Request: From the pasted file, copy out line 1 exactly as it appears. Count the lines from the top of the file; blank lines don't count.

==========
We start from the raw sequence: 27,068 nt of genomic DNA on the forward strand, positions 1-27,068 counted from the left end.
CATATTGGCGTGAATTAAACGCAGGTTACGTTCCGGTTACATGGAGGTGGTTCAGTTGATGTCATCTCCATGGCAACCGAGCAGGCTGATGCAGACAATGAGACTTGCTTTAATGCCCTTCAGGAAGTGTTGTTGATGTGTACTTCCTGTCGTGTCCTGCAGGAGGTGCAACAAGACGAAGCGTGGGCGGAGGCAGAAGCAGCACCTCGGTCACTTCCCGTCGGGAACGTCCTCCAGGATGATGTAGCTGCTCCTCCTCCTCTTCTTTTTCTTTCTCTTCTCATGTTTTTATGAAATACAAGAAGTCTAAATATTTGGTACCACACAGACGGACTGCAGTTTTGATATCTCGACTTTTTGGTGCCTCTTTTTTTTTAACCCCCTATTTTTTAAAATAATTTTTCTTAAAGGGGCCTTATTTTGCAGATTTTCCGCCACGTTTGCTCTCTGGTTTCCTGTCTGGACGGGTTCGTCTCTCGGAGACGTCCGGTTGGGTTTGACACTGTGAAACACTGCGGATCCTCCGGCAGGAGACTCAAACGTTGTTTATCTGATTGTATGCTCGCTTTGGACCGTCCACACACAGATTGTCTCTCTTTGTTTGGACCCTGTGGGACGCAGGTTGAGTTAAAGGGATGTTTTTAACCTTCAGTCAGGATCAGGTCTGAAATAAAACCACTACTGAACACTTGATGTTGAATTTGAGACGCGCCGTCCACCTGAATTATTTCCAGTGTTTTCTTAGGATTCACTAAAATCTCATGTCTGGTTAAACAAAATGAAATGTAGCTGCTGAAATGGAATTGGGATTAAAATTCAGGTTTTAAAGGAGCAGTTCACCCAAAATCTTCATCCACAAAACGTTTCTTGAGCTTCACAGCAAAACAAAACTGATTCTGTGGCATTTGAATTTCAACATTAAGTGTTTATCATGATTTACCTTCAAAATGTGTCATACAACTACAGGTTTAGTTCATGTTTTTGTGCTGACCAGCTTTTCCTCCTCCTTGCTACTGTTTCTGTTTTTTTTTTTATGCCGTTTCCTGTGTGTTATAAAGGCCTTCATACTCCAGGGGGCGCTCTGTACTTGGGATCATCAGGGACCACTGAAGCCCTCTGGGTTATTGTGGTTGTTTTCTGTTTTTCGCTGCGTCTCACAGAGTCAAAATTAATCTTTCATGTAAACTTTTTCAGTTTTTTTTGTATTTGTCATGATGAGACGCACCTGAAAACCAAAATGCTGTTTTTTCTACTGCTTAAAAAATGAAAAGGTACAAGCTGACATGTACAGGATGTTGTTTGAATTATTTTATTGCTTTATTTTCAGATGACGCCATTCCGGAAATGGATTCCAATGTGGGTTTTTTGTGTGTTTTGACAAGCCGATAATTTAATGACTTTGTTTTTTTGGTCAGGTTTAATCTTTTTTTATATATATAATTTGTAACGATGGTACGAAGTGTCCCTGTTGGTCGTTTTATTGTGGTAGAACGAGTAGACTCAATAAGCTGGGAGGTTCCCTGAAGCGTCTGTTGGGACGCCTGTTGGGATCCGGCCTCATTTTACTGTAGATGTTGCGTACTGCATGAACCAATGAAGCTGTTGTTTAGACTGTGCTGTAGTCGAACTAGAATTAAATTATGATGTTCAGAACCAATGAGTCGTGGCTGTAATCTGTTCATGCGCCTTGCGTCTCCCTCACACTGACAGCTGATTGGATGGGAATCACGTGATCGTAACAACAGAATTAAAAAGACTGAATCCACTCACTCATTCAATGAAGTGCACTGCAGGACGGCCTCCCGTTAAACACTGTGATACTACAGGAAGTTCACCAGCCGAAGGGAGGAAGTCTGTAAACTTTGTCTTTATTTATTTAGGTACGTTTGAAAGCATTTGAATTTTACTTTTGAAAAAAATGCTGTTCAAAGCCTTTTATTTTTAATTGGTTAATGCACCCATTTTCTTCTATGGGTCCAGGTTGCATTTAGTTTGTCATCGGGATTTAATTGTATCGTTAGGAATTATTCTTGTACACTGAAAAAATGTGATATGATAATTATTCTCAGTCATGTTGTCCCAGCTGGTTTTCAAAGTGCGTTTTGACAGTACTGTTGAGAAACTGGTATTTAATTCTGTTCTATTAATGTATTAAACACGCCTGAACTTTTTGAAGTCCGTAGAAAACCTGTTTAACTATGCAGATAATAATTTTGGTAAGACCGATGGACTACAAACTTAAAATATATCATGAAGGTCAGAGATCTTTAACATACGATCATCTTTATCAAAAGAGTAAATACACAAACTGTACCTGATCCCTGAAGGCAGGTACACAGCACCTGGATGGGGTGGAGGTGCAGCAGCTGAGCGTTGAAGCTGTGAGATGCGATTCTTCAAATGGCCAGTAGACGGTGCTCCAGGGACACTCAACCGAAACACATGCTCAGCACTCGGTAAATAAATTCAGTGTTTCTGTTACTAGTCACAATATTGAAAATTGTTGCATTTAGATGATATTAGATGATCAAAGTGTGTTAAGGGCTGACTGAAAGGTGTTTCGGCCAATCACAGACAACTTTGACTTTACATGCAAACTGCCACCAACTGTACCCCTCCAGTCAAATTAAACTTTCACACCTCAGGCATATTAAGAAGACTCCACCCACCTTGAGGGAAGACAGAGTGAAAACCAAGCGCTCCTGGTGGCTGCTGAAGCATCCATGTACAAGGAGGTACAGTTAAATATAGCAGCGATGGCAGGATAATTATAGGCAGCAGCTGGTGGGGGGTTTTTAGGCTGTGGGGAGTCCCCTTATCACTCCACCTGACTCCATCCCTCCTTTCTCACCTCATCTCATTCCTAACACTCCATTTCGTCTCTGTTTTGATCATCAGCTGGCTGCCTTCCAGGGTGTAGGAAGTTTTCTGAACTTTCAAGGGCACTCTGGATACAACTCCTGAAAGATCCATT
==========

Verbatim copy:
We start from the raw sequence: 27,068 nt of genomic DNA on the forward strand, positions 1-27,068 counted from the left end.